Amid a major land war in Europe, the Biden administration’s fiscal 2023 budget request would temporarily shrink the active duty Army to 473,000 troops if enacted by Congress.
That could leave the service at its smallest size since 1940, when it had just over 269,000 troops. Other historical lows include an authorized 476,000 in fiscal 2017 and nearly 478,000 in fiscal 1999 at the nadir of the post-Cold War drawdown.
The administration’s proposed budget would:
- Reduce the active duty force from 485,000 — the end-strength authorized in the fiscal 2022 bill — to 473,000.
- Maintain the Army National Guard’s current strength of 336,500 and the Army Reserve’s 189,500 troops.
- Reduce the total Army, across all three components, to 998,500 soldiers. It’s not clear when the force last dipped below 1 million troops.
Army officials who briefed reporters on the budget request claimed they “proactively made the decision to temporarily reduce our end-strength” due to struggles recruiting quality soldiers. The service has also requested to reduce its end-strength target for fiscal 2022 to 476,000. The plan is to regrow the active force back to 485,000 troops across the five-year budget plan, though it’s not clear when that will occur.
“The genesis of [the cut] was really recognizing that as we look ahead to recruiting projections...we weren’t going to be able to get where we needed to be in [fiscal 2022 and 2023] without making some decisions about changing our standards,” said Army Under Secretary Gabe Camarillo.
Camarillo added that “this is not a budget-driven decision — it is entirely about quality, and we will look to build back up our end strength.”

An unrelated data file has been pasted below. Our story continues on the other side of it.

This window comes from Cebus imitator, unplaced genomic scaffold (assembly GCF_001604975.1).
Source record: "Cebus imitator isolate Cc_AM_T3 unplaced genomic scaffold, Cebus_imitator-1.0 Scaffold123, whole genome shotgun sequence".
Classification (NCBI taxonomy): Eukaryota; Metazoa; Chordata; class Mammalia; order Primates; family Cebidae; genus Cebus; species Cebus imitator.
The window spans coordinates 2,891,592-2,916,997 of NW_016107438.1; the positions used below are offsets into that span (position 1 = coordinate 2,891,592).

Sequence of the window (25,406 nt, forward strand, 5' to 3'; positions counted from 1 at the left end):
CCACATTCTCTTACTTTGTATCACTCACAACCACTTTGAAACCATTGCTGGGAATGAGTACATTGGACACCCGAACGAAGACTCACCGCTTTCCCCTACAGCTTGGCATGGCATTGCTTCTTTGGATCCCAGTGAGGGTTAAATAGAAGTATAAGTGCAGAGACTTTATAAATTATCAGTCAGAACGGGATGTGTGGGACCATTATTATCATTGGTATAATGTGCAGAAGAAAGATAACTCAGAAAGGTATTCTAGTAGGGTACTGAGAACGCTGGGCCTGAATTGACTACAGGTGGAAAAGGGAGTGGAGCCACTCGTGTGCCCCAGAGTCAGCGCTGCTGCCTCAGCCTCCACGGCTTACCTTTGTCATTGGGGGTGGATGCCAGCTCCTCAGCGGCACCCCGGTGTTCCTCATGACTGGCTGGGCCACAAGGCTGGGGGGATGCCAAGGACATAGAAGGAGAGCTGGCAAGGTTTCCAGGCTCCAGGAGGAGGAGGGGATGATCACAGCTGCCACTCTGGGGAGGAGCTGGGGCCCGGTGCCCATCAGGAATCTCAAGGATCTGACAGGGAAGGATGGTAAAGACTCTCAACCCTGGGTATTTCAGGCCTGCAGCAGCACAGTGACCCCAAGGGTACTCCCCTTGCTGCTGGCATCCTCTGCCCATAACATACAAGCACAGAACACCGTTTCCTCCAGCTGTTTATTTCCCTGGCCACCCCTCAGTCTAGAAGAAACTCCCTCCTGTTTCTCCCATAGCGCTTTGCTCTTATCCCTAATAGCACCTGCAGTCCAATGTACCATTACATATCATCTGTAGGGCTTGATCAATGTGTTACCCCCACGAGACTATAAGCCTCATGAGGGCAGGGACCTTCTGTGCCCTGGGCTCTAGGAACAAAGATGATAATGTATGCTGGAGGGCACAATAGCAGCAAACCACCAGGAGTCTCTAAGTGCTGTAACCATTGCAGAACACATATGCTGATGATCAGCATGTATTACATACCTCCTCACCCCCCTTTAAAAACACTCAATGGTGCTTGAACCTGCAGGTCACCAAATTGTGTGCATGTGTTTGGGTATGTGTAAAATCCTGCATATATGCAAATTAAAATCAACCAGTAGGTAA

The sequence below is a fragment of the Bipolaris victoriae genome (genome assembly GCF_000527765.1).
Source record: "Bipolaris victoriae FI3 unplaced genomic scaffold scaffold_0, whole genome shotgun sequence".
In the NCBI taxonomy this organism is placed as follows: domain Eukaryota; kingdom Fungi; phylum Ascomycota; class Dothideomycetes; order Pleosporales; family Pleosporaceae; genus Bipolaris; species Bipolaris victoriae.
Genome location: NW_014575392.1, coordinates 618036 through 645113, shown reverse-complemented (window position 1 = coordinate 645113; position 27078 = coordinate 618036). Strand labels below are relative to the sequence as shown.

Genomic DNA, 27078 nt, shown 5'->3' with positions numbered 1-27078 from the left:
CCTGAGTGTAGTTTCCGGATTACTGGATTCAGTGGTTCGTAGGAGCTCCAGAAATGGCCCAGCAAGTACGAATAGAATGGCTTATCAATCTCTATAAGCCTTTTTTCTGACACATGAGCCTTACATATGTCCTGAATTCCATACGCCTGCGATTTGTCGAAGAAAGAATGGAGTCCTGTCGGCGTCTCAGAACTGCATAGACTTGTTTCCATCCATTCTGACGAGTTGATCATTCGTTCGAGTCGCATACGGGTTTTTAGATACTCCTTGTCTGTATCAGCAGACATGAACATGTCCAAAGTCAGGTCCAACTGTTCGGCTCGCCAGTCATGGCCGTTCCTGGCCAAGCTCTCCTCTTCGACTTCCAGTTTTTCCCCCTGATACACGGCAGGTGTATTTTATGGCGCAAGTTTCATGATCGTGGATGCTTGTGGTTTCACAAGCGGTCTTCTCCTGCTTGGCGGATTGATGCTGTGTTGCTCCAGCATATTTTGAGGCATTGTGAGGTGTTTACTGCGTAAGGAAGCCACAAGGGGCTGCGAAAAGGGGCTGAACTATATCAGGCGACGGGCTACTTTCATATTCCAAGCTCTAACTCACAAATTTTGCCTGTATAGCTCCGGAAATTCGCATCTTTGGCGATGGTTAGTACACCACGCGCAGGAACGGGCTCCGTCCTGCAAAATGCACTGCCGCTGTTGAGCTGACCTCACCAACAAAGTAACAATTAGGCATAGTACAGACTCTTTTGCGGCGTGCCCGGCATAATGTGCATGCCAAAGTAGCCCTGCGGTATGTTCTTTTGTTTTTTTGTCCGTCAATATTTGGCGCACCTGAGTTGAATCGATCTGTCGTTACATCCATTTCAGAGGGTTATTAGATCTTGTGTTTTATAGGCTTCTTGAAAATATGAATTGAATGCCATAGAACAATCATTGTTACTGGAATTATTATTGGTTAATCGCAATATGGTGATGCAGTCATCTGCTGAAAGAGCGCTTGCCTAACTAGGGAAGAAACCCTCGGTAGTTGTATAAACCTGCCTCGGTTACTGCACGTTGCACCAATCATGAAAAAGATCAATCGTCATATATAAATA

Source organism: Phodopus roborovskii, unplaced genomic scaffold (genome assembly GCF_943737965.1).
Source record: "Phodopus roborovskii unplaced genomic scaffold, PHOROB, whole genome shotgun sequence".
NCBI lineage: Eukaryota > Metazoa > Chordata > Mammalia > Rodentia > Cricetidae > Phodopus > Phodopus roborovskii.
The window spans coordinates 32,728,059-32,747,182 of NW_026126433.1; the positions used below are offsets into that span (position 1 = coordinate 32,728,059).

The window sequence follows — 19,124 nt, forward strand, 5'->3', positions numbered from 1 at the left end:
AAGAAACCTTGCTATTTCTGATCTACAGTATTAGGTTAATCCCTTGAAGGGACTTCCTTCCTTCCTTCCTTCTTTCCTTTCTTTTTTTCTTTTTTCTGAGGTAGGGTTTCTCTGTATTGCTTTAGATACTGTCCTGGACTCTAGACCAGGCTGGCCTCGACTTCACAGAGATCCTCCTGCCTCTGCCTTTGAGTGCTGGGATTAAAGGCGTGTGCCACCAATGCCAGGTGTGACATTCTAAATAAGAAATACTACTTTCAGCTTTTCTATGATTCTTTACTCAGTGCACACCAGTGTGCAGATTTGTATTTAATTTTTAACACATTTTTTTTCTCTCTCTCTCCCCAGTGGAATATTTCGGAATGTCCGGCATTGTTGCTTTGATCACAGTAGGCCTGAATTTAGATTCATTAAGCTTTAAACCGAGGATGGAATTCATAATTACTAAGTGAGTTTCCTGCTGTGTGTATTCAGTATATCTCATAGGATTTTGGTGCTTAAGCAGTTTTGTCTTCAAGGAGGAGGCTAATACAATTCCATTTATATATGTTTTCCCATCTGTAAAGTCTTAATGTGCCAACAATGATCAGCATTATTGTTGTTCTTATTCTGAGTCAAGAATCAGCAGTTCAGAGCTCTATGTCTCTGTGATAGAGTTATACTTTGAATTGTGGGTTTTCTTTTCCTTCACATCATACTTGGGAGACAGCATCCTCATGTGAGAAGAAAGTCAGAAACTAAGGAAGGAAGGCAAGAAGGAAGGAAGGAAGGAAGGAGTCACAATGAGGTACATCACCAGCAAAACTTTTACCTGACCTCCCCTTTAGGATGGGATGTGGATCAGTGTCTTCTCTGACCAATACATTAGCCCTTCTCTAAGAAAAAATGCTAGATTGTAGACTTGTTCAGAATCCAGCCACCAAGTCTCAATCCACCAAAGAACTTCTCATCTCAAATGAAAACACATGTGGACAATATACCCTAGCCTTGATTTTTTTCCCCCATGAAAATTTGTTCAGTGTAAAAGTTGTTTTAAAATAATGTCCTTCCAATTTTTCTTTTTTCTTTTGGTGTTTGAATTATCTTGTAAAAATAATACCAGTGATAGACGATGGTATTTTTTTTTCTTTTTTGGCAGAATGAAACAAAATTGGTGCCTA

He pointed to “a tight labor market” as one of the reasons behind the Army’s recruiting struggles, though the Army is “looking...at our recruiting approaches to see what changes we need to, or what we can, make to adapt to the current recruiting environment.”
Army Recruiting Command, or USAREC, is implementing significant updates to its recruiting strategy, though it’s not yet clear whether the efforts will succeed. Their “mission modernization” push has also coincided with the labor squeeze and more stringent medical and prescription history screenings for applicants.
The service has also loosened short-term enlistment options in an effort to bring in more troops. But that seemingly did not prove enough for the Army to meet its end strength goals.
Camarillo did not directly answer a question about whether the Army will bring back voluntary separation or early retirement authorities to facilitate the end strength cuts.
Camarillo only added, “how we take the cuts and where we absorb the cuts is still something that we’re looking at.”
Davis Winkie is a senior reporter covering the Army, specializing in accountability reporting, personnel issues and military justice. He joined Military Times in 2020. Davis studied history at Vanderbilt University and UNC-Chapel Hill, writing a master's thesis about how the Cold War-era Defense Department influenced Hollywood's WWII movies.
Jen Judson is an award-winning journalist covering land warfare for Defense News. She has also worked for Politico and Inside Defense. She holds a Master of Science degree in journalism from Boston University and a Bachelor of Arts degree from Kenyon College.